Whit's Frozen Custard whips up rich, velvety frozen concoctions using some of the finest cream, eggs, and toppings on the market. Prepared each and every morning with a virtually heir-less blend of fresh ingredients, Whit's custard-crafters top cake cones ($2.25/1 scoop, $3.25/2 scoops) and hand-dipped waffle cones ($3.25/1 scoop, $4.25/2 scoops) with vanilla and chocolate custards, as well as a special weekly flavor that keeps the bowties of salivating snowmen spinning. Whit's custom Whitsers ($3.50–$4.50) swirl house vanilla custard with a staggering array of syrups, candies, fruit, and nuts (one included, $.50 for each additional topping). Daring visitors can indulge in a crafted creation such as the Buckeye Madness ($3.50/small, $4.25/regular), which blends Reese's cups, chocolate syrup, and peanut butter for a taste-bud bull’s-eye.
The FoodSmiths Catering specializes in culinary services that span from drop-off lunches and carefully arranged platters to parties tended to by wait staffs and barmeisters. Hors d’oeuvres platters mollify mumbling digestive tracks with comestible classics like the smothered brie ($27), rich phyllo tartlets ($65), and chicken cordon bleu skewers ($97.50). Pack away lunch cravings into tasty boxed-salad samplings, such as the bistecca salad ($9.50/guest), a gorgonzola-crested wedge of iceberg lettuce caught in an avalanche of tomatoes, bacon, and parmesan dressing, or bread-bound hand weights like the traditional club sandwich with a deli side, chips, or pretzels and a cookie or brownie ($8.50 for half sandwich/guest, $10.50 for full sandwich), also known as the world’s most delicious blunt weapon. Guests can also quench parched tongues with a variety of made-from-scratch iced teas and lemonades, including basil and raspberry or strawberry citrus herb.
Mary Kathleen Kelley-Hammond never thought she’d run her own restaurant. Not that it wasn’t in her blood. In 1945, her grandparents assumed ownership of an old pub and renamed it Kelley’s Tavern, both to stake their claim and, presumably, to remember their own name in case another plague of amnesia swept through the United States of Something. Though the tavern stayed in the family for some time, it eventually closed its doors, becoming—ironically enough—an office for Alcoholics Anonymous.
Meanwhile, Mary Kathleen’s years passed by untouched by beer taps or commercial kitchens, at least until she married Dick Hammond, a chef and restaurateur trained at the famous Le Cordon Bleu in France. After successfully running an eatery under Hammond’s name, the couple founded Mary Kelley’s Restaurant & Pub—named for Mary Kathleen’s entrepreneurial grandma—in 1998, finally acquiescing to fate. The rest of the family soon gave in too. Today, Mary Kelley’s son greets restaurant guests, and her own granddaughters work on the wait staff, prepping hand-pattied turkey burgers and freshly broiled seafood from recipes that are, after all, encoded in their DNA.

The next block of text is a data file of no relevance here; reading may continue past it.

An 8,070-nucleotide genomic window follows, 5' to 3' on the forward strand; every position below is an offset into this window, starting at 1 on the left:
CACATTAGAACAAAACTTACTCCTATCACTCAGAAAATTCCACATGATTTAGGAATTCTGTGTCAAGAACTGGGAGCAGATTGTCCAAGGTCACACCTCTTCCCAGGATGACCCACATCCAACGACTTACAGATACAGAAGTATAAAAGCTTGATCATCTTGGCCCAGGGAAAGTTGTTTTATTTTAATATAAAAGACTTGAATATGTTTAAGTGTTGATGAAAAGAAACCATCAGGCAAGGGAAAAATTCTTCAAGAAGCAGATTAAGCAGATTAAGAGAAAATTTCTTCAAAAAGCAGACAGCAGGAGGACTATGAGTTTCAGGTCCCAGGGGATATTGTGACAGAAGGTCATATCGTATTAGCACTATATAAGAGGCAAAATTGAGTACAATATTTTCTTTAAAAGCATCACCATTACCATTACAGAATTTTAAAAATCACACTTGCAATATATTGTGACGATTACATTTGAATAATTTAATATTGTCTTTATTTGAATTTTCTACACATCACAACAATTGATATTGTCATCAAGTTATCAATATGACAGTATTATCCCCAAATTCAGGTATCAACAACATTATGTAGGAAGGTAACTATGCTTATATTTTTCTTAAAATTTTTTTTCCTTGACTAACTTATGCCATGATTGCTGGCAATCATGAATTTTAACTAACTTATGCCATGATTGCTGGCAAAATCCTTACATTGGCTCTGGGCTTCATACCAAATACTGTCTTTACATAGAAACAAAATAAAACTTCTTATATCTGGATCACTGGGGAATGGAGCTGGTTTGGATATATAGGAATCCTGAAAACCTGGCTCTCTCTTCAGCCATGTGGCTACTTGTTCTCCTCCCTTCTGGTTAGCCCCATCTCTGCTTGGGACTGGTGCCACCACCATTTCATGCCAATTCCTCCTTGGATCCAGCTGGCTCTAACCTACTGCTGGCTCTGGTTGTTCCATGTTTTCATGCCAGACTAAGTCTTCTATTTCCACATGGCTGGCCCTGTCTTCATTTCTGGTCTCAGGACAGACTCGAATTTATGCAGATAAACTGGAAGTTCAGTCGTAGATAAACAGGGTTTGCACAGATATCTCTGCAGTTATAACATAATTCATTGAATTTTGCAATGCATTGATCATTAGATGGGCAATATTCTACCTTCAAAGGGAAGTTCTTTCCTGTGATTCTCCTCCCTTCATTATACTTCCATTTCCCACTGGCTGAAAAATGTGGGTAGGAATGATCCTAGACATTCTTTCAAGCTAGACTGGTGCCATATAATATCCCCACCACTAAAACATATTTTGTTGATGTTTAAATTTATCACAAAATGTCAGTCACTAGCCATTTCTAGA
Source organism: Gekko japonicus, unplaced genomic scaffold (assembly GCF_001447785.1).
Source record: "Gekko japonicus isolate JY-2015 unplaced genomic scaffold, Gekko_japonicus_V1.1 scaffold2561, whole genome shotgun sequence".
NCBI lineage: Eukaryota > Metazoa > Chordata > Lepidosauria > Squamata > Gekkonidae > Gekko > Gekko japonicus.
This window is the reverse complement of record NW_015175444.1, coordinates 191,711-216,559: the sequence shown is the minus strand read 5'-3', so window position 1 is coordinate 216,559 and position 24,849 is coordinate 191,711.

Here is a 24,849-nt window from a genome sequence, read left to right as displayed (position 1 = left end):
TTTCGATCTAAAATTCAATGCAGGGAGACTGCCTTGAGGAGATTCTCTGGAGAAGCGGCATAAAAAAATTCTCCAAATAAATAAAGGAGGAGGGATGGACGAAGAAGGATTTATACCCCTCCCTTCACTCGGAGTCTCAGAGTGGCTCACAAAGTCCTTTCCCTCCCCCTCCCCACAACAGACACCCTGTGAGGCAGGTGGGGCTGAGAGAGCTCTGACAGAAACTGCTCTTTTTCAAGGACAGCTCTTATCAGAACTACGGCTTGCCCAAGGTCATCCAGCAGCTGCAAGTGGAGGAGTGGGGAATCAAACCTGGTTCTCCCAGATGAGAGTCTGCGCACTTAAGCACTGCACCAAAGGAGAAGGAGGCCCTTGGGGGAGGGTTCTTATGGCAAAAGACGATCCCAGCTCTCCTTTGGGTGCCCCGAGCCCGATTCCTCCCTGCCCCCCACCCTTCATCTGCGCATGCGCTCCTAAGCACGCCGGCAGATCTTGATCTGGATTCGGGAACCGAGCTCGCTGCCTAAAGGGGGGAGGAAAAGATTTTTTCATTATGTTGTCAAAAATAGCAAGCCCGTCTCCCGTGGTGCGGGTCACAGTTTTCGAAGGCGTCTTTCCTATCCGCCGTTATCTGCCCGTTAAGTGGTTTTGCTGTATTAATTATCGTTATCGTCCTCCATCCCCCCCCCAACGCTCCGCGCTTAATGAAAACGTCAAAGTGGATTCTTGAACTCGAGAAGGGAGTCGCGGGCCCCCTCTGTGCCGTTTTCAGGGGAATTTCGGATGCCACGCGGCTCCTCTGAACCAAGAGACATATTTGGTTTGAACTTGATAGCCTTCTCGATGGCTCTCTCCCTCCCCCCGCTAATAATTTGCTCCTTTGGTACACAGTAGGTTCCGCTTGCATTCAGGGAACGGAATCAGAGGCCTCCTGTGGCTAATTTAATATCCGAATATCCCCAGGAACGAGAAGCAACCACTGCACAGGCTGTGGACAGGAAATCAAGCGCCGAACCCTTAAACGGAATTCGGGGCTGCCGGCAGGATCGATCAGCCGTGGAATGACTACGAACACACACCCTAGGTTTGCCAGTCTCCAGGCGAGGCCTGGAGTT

A science lab calls to mind test tubes, bubbling flasks of chemicals, maniacally laughing men in white coats—but rarely ice cream. But that's exactly where Curt Jones, chairman and founder of Dippin' Dots, came upon the inspiration for the tiny flash-frozen beads of ice cream. A microbiologist, Jones spearheaded the flash-freezing process of cryogenic encapsulation, a method capable of trapping flavor and freshness.
Beginning as a retail shop in Lexington, Kentucky, the ice cream quickly began to quell the tantrums of Fortune 500 CEOs all over the country. Having won numerous awards since he created a new way to enjoy an old treat, Jones stays true to Dippin' Dots’ roots, making the ice cream at the company headquarters in Paducah, Kentucky. New additions to the Dippin' Dots family include Dots ‘n Cream, a treat similar to traditional ice cream.
Genji’s menu of traditional hibachi-style grill cuisine fires up the senses with a memorable dining experience that focuses on a sizzling grill and skilled chef dazzling diners with knife wielding dexterity. Stop in for lunch or dinner, grab a drink, listen to the fragrant aromas, and savor a helping of Genji sesame chicken ($15.99, dinner menu only), calamari ($5.99), or a N.Y. steak and scallops dinner ($19.99, dinner menu only). All dinners include a Japanese Shoyu soup, Genji salad, shrimp appetizer, vegetables, steamed rice, and tableside entertainment. Gaze at the grill in wonder, or simply watch the culinary flames flicker your pocket-sized scrying pool.
Indian Palace ignites exotically flavored belly fires with its piquant menu of homemade northern Indian cuisine. Crumple to the floor in awe at the godlike power of the mighty tandoor, a clay oven that fires up savory dishes like tandoori chicken tikka (boneless chicken marinated and char-grilled, $11.50) and fills metaphorical breadbaskets with the literal bread of fresh baked palak naan (stuffed with spinach, ginger, and herbs, $2.99).